LETTER TO THE EDITOR: Benghazi inaction callous, calculated

Question of the Day

Should Congress make English the official language of the U.S.?

View results

Lt. Gen. Jerry Boykin is right to contend that the top issue demanding congressional investigation is the failure by the Obama administration to deploy military aid in an effort to save the lives of four Americans in Benghazi, Libya, on Sept. 11, 2012 (“Congress asking the wrong questions on Benghazi,” Dec. 25).

The answer to Gen. Boykin’s question should be apparent. No military forces were deployed in a rescue attempt because the White House, probably the president himself, decided not to dispatch available military resources. The question, then, is why didn’t the president take the necessary military action to rescue the besieged Americans? Here, the White House can only offer excuses, the main one being that there was not enough time for armed military forces to have arrived in order to have make a difference. That excuse and all of the others proffered by the White House simply don’t cut it.

Fighter jets could have been over the target in less than one hour after the terrorist assault began. Marines in Tripoli could have been in Benghazi in less than four hours. Fully equipped special forces just 400 miles from Benghazi were available at a base in Sicily. Finally, there was a military surveillance drone over the consulate for most of the battle, including the seventh hour when the terrorists were setting up a mortar unit used to kill the former Navy SEALs. Had that drone been armed with laser-guided missiles, it could have knocked out that mortar site, because Tyrone Woods had a laser that he used to illuminate the target.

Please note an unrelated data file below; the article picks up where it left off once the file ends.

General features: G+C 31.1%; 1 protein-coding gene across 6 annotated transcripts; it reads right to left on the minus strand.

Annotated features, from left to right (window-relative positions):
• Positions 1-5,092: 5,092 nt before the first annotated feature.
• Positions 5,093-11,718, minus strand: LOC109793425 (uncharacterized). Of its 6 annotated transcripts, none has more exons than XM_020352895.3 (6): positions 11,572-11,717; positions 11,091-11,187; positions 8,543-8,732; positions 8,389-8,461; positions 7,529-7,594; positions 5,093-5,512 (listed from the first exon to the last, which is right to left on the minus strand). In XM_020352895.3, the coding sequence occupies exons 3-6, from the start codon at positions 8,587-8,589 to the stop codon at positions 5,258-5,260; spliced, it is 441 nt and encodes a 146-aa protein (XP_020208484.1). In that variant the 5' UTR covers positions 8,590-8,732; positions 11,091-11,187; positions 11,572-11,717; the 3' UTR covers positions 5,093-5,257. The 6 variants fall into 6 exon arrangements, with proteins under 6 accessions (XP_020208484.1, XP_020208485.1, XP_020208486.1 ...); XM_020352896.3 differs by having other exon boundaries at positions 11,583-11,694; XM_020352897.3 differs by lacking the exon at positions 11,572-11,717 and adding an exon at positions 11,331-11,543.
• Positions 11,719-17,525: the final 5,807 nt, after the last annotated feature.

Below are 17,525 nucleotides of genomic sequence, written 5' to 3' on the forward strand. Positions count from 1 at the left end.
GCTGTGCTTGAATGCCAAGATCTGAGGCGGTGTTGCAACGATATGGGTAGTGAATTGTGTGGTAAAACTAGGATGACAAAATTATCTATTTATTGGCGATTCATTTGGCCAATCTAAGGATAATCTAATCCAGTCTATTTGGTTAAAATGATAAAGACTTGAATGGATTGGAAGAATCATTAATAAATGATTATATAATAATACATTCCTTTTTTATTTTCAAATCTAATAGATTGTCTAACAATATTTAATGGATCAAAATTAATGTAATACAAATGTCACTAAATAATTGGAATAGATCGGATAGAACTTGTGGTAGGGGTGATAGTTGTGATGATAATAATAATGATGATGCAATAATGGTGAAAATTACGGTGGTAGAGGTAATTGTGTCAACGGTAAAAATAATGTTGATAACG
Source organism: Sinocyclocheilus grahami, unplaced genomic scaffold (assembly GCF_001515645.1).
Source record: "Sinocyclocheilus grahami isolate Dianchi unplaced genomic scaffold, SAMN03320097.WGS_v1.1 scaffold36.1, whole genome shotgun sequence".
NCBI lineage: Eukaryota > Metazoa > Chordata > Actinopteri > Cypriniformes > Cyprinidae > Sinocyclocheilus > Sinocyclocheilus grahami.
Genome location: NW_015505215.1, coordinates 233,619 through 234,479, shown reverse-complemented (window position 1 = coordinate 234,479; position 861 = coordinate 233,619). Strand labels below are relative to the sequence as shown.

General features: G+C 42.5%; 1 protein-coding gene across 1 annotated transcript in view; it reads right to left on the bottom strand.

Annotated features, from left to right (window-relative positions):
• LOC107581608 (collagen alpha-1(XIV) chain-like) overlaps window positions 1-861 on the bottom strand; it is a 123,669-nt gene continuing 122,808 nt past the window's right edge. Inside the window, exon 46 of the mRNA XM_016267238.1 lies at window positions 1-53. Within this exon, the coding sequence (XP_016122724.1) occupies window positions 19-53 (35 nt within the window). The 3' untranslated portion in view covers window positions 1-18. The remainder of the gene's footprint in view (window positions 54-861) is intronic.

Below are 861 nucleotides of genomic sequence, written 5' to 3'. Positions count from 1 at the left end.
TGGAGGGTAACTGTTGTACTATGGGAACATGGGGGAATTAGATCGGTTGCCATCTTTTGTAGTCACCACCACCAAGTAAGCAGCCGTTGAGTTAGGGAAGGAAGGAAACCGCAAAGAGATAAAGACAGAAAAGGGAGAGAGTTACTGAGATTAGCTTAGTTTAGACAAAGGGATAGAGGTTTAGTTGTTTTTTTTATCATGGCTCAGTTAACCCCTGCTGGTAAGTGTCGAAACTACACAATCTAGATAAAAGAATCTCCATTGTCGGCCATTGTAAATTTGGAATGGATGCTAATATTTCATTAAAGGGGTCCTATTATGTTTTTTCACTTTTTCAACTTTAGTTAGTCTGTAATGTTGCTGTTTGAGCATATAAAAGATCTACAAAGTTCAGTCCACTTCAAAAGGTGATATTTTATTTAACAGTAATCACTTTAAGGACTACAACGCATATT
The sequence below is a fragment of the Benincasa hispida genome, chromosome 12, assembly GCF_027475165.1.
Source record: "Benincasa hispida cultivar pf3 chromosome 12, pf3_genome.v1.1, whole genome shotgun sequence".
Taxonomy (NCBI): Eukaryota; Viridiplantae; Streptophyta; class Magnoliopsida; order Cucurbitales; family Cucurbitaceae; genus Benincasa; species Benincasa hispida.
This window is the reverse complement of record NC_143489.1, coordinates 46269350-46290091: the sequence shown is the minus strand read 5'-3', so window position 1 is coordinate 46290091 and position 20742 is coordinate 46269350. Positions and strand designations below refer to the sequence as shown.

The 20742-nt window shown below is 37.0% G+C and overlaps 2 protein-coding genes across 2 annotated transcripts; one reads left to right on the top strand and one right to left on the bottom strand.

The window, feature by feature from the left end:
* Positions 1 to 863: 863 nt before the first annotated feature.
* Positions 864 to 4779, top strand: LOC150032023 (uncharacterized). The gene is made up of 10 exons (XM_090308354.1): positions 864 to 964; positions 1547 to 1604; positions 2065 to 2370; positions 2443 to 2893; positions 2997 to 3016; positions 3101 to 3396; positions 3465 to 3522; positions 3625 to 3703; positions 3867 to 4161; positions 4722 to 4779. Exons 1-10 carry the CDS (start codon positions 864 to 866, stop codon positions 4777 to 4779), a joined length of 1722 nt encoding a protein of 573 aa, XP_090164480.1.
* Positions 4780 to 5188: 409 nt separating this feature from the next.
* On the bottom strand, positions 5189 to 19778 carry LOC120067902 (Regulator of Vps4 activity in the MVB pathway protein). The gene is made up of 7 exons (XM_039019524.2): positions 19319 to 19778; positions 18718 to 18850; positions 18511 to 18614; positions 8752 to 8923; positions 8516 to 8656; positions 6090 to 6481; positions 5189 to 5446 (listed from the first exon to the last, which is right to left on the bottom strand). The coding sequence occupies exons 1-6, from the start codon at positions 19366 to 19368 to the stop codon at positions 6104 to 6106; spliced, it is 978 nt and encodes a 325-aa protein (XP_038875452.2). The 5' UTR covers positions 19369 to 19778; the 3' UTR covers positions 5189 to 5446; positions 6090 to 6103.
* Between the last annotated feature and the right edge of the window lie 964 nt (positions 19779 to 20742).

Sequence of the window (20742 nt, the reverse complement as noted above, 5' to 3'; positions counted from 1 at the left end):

In the end, Mr. Obama, sadly, thought more of his political skin than he did of the lives of the besieged Americans.

HARRISON E. MCCANDLISH

Alexandria, Va.

© Copyright 2014 The Washington Times, LLC. Click here for reprint permission.

Comments
blog comments powered by Disqus
TWT Video Picks
You Might Also Like
  • Maureen McDonnell looks on as her husband, former Virginia Gov. Bob McDonnell, made a statement on Tuesday after the couple was indicted on corruption charges. (associated press)

    PRUDEN: Where have the big-time grifters gone?

  • This photo taken Jan. 9, 2014,  shows New Jersey Gov. Chris Christie gesturing as he answers a question during a news conference  at the Statehouse in Trenton.  Christie will propose extending the public school calendar and lengthening the school day in a speech he hopes will help him rebound from an apparent political payback scheme orchestrated by key aides. The early front-runner for the 2016 Republican presidential nomination will make a case Tuesday Jan. 14, 2014, that children who spend more time in school graduate better prepared academically, according to excerpts of his State of the State address obtained by The Associated Press. (AP Photo/Mel Evans)

    BRUCE: Bombastic arrogance or humble determination? Chris Christie’s choice

  • ** FILE ** Secretary of State Hillary Rodham testifies on Capitol Hill in Washington, Wednesday, Jan. 23, 2013, before the Senate Foreign Relations Committee hearing on the deadly September attack on the U.S. diplomatic mission in Benghazi, Libya, that killed Ambassador J. Chris Stevens and three other Americans. (AP Photo/Pablo Martinez Monsivais, File)

    PRUDEN: The question to haunt the West

  • Get Breaking Alerts